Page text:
What Colors Make People Want to Eat?

by Patrick Stothers Kwak; Updated September 26, 2017
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Everyone is familiar with the expression "you eat with your eyes," yet relatively few people are fully aware of the visual cues that stimulate appetite. Recent research has provided empirical confirmation of what many restaurateurs already knew anecdotally. In fact, certain color palettes and arrangements can drastically increase the amount someone will eat.

Colors in Food and Appetite

Warm colors like red, orange and some shades of yellow are understood to cause an increase in appetite. This originates from the instinctual association of red and yellow with calorie-rich foods like red meat and ripened fruits. Certain fruit plants will exploit this association for procreational purposes by releasing pigments within the fruit itself, turning it from its original color (green, for instance) to a darker color, often red or some shade thereof, to attract animals.

Ambient Color and Appetite

The restaurant industry has long been aware of color preferences and, for this reason, often employs a warm, reddish color palette when designing an interior space. This can encompass everything from lighting (warm, diffused lighting or candle-light), the color-scheme of the walls, the table-settings and even menu design. Furthermore, reddish ambient colors and lighting will accent those same hues in the food itself.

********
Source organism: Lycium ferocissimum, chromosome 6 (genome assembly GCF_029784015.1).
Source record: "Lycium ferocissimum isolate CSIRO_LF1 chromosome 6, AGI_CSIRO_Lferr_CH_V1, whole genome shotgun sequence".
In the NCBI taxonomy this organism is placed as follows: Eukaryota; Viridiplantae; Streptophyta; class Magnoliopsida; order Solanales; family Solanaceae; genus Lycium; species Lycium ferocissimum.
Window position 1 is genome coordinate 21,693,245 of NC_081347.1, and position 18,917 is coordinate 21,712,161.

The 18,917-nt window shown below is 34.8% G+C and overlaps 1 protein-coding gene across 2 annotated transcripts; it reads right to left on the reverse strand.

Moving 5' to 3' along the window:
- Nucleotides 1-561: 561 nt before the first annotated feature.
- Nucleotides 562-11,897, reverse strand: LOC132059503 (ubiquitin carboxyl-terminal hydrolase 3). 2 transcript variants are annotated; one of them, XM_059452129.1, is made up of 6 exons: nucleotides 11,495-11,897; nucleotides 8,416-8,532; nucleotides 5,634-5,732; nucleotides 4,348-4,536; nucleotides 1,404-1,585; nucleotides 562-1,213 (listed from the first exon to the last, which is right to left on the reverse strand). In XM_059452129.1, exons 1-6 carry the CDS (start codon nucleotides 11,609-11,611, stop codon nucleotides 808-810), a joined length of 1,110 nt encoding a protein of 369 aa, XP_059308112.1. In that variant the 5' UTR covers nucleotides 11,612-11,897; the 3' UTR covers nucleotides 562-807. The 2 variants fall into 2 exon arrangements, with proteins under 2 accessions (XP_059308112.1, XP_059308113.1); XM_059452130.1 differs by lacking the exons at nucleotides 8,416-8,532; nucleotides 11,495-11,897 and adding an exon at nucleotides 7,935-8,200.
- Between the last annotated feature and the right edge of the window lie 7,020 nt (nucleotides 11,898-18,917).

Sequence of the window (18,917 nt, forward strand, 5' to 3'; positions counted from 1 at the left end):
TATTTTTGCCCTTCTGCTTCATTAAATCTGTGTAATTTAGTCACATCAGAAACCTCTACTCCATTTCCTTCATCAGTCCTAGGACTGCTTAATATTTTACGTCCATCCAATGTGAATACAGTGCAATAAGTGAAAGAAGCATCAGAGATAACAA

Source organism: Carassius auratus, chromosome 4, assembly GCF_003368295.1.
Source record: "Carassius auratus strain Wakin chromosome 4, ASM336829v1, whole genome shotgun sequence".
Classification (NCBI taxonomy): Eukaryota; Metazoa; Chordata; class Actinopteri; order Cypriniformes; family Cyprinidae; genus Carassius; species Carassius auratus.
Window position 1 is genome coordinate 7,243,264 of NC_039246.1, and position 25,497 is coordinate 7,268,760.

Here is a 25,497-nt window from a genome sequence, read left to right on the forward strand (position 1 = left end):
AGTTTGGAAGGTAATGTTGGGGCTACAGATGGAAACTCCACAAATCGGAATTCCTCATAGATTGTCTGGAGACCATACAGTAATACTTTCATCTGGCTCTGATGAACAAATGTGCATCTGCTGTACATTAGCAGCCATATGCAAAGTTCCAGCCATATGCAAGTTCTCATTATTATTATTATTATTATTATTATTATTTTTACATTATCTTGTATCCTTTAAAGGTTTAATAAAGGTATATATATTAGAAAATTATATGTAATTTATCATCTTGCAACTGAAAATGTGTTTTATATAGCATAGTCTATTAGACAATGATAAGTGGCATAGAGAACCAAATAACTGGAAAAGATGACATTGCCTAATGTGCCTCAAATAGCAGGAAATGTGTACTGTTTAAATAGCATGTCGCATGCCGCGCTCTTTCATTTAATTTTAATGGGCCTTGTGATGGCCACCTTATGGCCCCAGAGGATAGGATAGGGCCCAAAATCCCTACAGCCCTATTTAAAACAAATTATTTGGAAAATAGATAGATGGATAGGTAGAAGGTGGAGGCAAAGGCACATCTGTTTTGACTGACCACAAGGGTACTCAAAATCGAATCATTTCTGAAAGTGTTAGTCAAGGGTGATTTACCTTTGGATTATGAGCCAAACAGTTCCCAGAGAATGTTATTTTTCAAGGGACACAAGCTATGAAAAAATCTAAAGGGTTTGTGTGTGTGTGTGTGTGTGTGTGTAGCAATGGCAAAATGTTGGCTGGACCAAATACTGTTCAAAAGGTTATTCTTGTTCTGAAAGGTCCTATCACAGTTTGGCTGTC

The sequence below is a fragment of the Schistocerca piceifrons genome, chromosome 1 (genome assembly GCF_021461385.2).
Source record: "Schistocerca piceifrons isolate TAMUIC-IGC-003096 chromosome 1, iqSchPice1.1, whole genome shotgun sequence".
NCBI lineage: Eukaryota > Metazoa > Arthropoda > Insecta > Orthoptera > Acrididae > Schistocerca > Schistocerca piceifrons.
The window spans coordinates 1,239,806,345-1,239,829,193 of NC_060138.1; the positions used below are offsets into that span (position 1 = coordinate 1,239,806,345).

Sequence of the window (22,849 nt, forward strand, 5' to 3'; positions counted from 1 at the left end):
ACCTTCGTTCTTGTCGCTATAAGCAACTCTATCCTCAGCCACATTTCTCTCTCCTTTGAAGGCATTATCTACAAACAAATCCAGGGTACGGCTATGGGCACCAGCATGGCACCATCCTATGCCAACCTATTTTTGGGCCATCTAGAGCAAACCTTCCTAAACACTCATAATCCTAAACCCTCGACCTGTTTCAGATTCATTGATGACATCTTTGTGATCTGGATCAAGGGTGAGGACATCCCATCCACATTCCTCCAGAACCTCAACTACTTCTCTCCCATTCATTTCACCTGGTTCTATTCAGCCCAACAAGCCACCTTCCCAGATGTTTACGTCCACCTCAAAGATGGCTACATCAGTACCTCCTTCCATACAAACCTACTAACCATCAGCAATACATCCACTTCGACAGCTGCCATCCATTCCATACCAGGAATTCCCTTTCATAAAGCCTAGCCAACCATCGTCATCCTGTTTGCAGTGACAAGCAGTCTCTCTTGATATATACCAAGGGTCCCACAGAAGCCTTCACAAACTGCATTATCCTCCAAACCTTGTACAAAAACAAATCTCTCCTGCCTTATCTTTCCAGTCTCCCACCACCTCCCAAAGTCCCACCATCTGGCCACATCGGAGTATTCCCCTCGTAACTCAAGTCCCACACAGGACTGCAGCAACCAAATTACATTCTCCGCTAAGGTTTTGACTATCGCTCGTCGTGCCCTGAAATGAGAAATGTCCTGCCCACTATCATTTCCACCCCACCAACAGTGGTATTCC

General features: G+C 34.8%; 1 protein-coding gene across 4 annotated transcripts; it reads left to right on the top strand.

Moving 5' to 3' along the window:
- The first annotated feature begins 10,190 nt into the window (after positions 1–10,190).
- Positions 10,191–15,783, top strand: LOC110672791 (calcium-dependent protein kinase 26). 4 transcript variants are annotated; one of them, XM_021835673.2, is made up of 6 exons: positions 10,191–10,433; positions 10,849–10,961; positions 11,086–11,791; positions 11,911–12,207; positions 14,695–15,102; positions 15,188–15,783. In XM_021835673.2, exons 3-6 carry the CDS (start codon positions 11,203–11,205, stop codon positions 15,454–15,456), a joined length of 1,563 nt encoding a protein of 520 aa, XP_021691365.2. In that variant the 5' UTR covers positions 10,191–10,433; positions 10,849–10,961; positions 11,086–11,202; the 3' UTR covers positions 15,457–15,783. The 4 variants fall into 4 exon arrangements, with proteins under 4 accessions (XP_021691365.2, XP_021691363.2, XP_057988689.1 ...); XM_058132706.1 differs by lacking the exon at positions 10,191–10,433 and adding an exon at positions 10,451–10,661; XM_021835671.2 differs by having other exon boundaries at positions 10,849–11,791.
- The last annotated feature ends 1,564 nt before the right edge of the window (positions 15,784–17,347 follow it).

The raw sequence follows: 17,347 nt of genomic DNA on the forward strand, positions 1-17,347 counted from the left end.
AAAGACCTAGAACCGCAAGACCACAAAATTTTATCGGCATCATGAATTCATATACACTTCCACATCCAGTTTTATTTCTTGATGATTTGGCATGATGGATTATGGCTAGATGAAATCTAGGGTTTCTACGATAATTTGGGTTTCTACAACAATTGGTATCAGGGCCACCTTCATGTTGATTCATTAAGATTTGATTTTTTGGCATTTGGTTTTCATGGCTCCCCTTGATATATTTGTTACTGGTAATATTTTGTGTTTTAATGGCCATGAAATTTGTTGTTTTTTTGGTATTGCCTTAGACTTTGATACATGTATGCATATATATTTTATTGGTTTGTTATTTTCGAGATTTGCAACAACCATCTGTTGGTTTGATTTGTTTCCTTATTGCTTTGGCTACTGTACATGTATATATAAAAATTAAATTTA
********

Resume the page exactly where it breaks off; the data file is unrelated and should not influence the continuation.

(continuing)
Quantity of Colors and Appetite

It is also known that a larger quantity of colors will stimulates appetite. According to one study, when given 10 varieties of colored candies, people consumed 43 percent more of them than those who were given 8. A larger number of colors indicates greater variety in the meal; this stimulates appetite. This same principle helps explain why people eat more when served via buffet table than when given a single, large main course.

Mixing Colors and Appetite

Studies have similarly shown that putting colors together stimulates appetite. Subjects given six colors of jelly beans mixed together in one bowl ate 69 percent more than when the same amount were placed into separate bowls. As with increasing the number of colors, intermingling colors creates the perception of increased variety in the meal.

About the Author

Patrick Stothers Kwak first began writing professionally in 2008 as a contributor to the "UBC Foreign Affairs Journal." His articles are centered around international politics and political economy. Stothers Kwak holds a Bachelor of Arts in international relations from the University of British Columbia and is pursuing his Juris Doctorate at Osgoode Hall Law School at York University.

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